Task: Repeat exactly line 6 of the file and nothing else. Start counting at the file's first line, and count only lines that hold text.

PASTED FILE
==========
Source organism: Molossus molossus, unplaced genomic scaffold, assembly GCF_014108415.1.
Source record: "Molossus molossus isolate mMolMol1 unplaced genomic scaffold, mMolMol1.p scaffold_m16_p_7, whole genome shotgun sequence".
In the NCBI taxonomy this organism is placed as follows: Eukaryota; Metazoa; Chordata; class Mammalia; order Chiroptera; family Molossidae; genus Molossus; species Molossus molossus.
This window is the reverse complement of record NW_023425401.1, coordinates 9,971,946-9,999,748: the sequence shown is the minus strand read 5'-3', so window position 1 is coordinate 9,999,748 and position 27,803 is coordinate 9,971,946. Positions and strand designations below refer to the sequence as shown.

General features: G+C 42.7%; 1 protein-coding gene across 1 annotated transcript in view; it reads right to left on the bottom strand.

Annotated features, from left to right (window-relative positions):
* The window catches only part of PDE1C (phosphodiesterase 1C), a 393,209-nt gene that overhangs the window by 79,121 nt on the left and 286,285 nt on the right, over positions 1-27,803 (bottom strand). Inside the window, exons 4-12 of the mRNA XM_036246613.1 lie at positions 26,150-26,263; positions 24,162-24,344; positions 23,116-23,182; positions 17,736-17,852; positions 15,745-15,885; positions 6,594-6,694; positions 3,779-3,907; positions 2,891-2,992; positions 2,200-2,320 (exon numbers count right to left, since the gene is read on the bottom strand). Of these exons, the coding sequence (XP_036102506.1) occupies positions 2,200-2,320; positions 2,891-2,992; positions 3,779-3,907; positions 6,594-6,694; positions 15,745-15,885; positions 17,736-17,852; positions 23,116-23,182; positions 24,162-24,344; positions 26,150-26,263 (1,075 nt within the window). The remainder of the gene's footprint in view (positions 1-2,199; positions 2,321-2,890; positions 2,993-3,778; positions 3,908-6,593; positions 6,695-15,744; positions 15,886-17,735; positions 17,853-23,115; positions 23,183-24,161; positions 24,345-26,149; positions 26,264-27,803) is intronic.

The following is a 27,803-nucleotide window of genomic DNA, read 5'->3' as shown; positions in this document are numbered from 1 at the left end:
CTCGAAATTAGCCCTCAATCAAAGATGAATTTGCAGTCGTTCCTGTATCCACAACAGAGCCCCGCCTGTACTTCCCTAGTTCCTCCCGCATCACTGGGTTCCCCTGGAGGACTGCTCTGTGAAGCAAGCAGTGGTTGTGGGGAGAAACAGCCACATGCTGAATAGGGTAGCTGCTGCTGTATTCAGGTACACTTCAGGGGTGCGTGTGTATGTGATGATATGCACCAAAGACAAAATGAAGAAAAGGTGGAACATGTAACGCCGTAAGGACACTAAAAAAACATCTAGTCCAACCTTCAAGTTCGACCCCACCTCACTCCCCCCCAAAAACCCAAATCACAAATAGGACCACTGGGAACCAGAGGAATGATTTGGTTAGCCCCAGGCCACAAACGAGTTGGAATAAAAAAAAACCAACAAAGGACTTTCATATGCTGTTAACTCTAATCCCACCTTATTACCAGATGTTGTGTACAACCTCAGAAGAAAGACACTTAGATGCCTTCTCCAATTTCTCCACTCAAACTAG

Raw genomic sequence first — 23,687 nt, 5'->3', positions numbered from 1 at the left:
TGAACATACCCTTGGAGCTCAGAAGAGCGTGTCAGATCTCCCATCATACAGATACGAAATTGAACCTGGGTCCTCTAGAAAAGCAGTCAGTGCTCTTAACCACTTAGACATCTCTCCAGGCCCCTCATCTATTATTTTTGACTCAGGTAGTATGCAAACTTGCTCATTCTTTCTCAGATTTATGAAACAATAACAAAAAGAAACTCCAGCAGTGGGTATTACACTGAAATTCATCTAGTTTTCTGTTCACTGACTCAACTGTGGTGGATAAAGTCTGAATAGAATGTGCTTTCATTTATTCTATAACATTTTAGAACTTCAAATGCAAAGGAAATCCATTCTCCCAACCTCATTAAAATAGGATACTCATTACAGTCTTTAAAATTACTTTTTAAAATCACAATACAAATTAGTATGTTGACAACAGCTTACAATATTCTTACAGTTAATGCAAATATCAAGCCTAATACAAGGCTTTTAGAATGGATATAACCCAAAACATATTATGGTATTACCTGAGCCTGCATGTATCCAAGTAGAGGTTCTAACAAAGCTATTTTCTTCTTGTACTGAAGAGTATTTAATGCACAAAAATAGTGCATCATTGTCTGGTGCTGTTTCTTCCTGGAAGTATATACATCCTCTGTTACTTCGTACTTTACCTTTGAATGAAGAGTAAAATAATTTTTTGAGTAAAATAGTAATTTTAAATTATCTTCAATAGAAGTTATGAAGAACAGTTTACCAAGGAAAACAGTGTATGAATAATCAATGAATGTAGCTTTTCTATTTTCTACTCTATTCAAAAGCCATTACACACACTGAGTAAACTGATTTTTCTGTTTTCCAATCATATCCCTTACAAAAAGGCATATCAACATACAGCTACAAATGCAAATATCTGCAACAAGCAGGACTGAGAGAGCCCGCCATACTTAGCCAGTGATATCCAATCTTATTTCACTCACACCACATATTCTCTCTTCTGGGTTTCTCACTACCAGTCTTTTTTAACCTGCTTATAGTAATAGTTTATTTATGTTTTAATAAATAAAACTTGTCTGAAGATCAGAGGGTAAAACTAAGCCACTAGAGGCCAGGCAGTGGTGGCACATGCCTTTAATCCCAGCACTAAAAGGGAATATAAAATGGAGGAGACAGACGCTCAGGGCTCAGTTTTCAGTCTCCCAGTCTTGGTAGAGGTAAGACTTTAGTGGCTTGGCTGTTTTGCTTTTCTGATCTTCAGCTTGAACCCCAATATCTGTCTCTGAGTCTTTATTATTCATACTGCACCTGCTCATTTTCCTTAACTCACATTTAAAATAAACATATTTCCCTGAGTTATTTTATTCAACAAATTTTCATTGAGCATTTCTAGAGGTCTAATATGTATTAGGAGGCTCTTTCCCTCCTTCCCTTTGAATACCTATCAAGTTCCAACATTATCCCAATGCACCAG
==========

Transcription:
Annotated features, from left to right (window-relative positions):